Tuesday, 14 June 2011

NHS: When local isn’t always best

I seem to be turning into a bit of a one woman mystery shopping organisation for the NHS. This time the on-call ENT service was put to the test.

My ear condition flared up yesterday afternoon and I needed to see a specialist - pronto. As always, my fantastic GP saw me immediately after I described the symptoms on the phone. I have decided that I must have been very good when I was little and have been rewarded by the gods with a GP practice with excellent access and quick response times. I am fully aware that this isn’t the same throughout the UK.

Then it started to get tricky. One of the problems with the current state of flux in the NHS is that it’s constantly changing. So practitioners at all stages of the patient pathway aren’t actually clear on how to access some services. My GP phoned four (yes four) local NHS Trusts before he found one that provided an on-call ENT service. And we’re not talking midnight here, this was 2 pm.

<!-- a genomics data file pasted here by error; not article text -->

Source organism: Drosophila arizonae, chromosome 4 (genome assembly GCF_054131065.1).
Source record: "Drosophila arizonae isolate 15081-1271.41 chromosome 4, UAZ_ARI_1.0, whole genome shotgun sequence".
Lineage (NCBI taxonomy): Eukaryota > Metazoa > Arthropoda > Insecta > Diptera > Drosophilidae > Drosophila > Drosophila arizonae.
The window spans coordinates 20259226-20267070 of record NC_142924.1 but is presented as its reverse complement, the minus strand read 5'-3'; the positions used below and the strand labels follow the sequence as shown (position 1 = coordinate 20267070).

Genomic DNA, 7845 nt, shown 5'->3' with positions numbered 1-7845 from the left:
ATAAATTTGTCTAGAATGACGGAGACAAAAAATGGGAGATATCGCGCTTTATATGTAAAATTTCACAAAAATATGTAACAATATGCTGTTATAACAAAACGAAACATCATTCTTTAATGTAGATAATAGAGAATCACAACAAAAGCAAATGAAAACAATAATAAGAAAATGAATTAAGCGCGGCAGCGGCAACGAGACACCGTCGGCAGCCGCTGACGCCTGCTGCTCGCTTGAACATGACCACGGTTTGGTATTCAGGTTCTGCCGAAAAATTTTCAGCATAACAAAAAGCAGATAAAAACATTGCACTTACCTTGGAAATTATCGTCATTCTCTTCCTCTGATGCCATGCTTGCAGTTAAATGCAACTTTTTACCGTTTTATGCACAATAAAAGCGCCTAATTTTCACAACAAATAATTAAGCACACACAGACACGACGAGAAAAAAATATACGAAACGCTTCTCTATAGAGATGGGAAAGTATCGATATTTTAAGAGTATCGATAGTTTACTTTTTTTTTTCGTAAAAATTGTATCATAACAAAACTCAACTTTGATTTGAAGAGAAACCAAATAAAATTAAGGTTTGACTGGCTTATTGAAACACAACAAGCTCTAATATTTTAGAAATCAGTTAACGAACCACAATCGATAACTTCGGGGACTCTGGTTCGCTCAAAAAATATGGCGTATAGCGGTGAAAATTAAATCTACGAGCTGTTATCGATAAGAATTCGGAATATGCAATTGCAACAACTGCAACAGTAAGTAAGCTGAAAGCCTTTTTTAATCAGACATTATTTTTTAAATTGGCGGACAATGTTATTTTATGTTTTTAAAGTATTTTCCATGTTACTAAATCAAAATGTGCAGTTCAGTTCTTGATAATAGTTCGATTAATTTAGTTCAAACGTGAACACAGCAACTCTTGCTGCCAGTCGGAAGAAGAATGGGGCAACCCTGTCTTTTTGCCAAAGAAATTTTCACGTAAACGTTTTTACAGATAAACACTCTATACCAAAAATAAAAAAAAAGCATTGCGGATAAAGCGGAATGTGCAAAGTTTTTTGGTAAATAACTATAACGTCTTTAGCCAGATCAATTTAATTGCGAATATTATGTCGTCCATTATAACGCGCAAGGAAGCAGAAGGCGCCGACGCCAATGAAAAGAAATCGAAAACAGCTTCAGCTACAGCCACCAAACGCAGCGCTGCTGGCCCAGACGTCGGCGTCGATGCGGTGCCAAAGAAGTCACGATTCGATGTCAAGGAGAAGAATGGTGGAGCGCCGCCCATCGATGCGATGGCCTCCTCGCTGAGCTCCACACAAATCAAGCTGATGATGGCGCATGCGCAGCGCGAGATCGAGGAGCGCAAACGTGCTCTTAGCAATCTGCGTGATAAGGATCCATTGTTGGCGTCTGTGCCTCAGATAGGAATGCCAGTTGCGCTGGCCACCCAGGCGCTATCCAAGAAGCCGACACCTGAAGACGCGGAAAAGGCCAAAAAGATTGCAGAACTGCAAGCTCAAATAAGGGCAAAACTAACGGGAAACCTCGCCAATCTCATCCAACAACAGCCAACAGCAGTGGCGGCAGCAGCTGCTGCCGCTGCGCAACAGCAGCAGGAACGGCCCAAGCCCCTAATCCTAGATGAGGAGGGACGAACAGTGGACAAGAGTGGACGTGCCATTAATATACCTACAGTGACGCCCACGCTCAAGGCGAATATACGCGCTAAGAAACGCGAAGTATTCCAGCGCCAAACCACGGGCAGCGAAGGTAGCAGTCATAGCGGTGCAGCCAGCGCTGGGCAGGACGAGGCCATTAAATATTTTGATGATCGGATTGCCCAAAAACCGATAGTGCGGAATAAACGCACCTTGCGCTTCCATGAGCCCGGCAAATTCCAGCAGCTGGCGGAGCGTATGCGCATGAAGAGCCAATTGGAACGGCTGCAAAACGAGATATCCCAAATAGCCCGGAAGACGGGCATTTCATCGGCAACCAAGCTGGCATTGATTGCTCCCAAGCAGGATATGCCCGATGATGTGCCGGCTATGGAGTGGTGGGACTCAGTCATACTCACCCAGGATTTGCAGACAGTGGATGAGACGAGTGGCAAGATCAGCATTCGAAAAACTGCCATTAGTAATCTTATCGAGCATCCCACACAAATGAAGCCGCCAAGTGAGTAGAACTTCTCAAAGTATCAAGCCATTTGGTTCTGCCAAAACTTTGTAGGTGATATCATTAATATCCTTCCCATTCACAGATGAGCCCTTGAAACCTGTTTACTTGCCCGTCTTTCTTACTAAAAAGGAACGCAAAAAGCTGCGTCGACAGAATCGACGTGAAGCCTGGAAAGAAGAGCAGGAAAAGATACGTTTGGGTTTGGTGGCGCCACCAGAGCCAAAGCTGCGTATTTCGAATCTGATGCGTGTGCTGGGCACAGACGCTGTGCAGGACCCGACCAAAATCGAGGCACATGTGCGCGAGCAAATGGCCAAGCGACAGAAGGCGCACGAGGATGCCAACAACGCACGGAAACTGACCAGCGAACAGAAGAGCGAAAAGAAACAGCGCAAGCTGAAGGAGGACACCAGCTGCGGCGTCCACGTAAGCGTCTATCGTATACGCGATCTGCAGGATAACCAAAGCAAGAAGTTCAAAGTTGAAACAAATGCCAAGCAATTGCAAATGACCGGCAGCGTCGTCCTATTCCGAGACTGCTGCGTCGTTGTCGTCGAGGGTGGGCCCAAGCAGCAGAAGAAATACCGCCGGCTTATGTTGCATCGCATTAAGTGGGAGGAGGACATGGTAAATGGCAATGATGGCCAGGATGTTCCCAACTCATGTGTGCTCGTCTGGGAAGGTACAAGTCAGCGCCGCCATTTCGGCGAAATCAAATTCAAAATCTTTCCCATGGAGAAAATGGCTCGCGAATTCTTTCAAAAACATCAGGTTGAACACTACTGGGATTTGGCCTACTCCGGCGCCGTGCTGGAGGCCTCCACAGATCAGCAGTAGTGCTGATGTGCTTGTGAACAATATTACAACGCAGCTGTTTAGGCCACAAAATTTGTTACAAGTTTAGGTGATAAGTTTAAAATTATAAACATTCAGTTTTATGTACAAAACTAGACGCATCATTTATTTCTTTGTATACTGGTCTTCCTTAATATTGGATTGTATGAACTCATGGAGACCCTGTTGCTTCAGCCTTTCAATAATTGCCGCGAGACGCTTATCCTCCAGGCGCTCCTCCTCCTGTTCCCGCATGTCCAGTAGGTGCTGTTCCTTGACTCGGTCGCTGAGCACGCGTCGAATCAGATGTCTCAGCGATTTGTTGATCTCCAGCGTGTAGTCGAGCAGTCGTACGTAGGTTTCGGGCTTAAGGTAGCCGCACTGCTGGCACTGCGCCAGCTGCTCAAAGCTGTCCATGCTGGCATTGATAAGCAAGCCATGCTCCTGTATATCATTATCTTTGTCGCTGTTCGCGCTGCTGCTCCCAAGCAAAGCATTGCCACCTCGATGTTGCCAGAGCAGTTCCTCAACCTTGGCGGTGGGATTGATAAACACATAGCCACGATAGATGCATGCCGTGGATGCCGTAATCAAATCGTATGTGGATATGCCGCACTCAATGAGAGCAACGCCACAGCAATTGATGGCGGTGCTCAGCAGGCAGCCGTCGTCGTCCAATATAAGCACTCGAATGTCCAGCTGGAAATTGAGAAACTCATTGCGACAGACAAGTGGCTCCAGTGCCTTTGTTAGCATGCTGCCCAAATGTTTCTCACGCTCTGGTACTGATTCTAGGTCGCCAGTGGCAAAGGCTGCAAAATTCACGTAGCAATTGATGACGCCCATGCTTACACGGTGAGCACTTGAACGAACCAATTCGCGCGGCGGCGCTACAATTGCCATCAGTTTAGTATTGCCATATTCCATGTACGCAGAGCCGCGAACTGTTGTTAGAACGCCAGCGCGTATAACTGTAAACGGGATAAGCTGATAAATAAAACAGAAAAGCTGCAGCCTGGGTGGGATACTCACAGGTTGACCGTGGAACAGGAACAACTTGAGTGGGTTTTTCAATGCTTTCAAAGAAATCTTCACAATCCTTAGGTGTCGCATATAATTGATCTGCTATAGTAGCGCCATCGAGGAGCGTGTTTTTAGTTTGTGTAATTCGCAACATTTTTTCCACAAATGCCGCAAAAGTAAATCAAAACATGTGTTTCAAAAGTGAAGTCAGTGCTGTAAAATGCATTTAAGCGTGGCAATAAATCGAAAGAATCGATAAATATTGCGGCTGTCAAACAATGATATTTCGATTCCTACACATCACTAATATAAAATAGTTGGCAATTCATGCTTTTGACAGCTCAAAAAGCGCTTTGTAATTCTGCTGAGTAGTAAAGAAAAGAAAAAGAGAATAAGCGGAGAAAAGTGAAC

My first reaction was – how awful that someone who is supposed to be at the hub of primary care services hasn’t been informed of each change in those services.  My next reaction was annoyance that I would have to travel half an hour to see a specialist, when there are at least five hospitals geographically nearer. This is the stuff of great political fuel – ‘patient drives past two hospitals before she can find the treatment she needs’.

But fast forward half an hour (and let’s face it –what’s half an hour if it means you’re going to get better quicker?) I was in front of an ENT specialist. And the clue is in the name - specialist. He immediately assessed my poor ear in the emergency department and then walked with me to the specialist ENT department where he undertook a specialist procedure requiring specialist skills and specialist equipment.

It would not be cost effective for this service to be available in every hospital.

So, as the NHS reforms are re-formed (more of that later when I’ve had a chance to digest all reports) there are two vital areas of communication that must be addressed.

Patients must be informed of the reasons of moving treatments to specialist centres. They need to understand the rationale. And GP’s – commissioning or not – need to understand how to access care for their patients. Which brings me to a final point. I believe that a Communications Director in each NHS Hospital Trust will be almost as important as the Chief Executive.

Yes – local isn’t always best – but everyone associated with delivering and receiving care need to understand what is available, where and why.


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